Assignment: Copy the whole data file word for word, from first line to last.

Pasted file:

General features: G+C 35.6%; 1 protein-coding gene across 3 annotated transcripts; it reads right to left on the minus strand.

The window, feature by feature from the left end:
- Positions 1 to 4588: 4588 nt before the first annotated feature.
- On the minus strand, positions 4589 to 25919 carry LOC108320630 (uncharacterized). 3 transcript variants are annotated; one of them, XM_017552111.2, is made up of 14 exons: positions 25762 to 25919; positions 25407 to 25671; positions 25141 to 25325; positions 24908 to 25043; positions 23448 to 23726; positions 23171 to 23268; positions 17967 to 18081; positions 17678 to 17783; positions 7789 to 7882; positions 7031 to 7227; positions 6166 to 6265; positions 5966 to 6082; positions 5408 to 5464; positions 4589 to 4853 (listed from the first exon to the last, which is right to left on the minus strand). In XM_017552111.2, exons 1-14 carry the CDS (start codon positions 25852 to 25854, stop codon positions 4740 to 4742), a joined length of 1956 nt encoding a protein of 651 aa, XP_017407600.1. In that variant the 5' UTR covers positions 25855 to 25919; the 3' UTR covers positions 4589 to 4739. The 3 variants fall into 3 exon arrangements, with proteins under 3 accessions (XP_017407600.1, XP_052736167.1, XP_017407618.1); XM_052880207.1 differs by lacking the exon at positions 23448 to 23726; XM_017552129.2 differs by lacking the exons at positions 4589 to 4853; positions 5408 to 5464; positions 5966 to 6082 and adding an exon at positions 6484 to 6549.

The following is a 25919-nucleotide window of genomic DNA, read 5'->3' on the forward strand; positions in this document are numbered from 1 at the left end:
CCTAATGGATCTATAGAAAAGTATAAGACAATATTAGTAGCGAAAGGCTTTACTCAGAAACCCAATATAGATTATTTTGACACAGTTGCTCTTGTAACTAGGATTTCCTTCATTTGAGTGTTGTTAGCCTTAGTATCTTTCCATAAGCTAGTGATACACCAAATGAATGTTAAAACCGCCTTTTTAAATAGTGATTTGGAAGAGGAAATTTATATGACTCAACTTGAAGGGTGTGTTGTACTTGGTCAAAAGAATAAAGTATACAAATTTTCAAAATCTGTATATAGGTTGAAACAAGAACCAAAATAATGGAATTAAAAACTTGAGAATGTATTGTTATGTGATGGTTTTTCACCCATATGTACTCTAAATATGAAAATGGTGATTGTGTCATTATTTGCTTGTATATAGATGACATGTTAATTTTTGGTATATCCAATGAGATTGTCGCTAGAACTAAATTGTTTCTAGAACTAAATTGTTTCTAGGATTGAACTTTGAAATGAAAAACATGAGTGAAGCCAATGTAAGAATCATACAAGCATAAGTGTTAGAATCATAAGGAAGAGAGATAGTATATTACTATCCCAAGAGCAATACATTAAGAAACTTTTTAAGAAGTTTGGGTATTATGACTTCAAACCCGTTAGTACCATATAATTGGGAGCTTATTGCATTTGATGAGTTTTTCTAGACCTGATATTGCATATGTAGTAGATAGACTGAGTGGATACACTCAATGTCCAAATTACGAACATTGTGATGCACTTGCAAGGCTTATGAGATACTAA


General features: G+C 35.6%; 1 protein-coding gene across 3 annotated transcripts; it reads right to left on the minus strand.

The window, feature by feature from the left end:
- Positions 1 to 4588: 4588 nt before the first annotated feature.
- On the minus strand, positions 4589 to 25919 carry LOC108320630 (uncharacterized). 3 transcript variants are annotated; one of them, XM_017552111.2, is made up of 14 exons: positions 25762 to 25919; positions 25407 to 25671; positions 25141 to 25325; positions 24908 to 25043; positions 23448 to 23726; positions 23171 to 23268; positions 17967 to 18081; positions 17678 to 17783; positions 7789 to 7882; positions 7031 to 7227; positions 6166 to 6265; positions 5966 to 6082; positions 5408 to 5464; positions 4589 to 4853 (listed from the first exon to the last, which is right to left on the minus strand). In XM_017552111.2, exons 1-14 carry the CDS (start codon positions 25852 to 25854, stop codon positions 4740 to 4742), a joined length of 1956 nt encoding a protein of 651 aa, XP_017407600.1. In that variant the 5' UTR covers positions 25855 to 25919; the 3' UTR covers positions 4589 to 4739. The 3 variants fall into 3 exon arrangements, with proteins under 3 accessions (XP_017407600.1, XP_052736167.1, XP_017407618.1); XM_052880207.1 differs by lacking the exon at positions 23448 to 23726; XM_017552129.2 differs by lacking the exons at positions 4589 to 4853; positions 5408 to 5464; positions 5966 to 6082 and adding an exon at positions 6484 to 6549.

The following is a 25919-nucleotide window of genomic DNA, read 5'->3' on the forward strand; positions in this document are numbered from 1 at the left end:
CCTAATGGATCTATAGAAAAGTATAAGACAATATTAGTAGCGAAAGGCTTTACTCAGAAACCCAATATAGATTATTTTGACACAGTTGCTCTTGTAACTAGGATTTCCTTCATTTGAGTGTTGTTAGCCTTAGTATCTTTCCATAAGCTAGTGATACACCAAATGAATGTTAAAACCGCCTTTTTAAATAGTGATTTGGAAGAGGAAATTTATATGACTCAACTTGAAGGGTGTGTTGTACTTGGTCAAAAGAATAAAGTATACAAATTTTCAAAATCTGTATATAGGTTGAAACAAGAACCAAAATAATGGAATTAAAAACTTGAGAATGTATTGTTATGTGATGGTTTTTCACCCATATGTACTCTAAATATGAAAATGGTGATTGTGTCATTATTTGCTTGTATATAGATGACATGTTAATTTTTGGTATATCCAATGAGATTGTCGCTAGAACTAAATTGTTTCTAGAACTAAATTGTTTCTAGGATTGAACTTTGAAATGAAAAACATGAGTGAAGCCAATGTAAGAATCATACAAGCATAAGTGTTAGAATCATAAGGAAGAGAGATAGTATATTACTATCCCAAGAGCAATACATTAAGAAACTTTTTAAGAAGTTTGGGTATTATGACTTCAAACCCGTTAGTACCATATAATTGGGAGCTTATTGCATTTGATGAGTTTTTCTAGACCTGATATTGCATATGTAGTAGATAGACTGAGTGGATACACTCAATGTCCAAATTACGAACATTGTGATGCACTTGCAAGGCTTATGAGATACTAA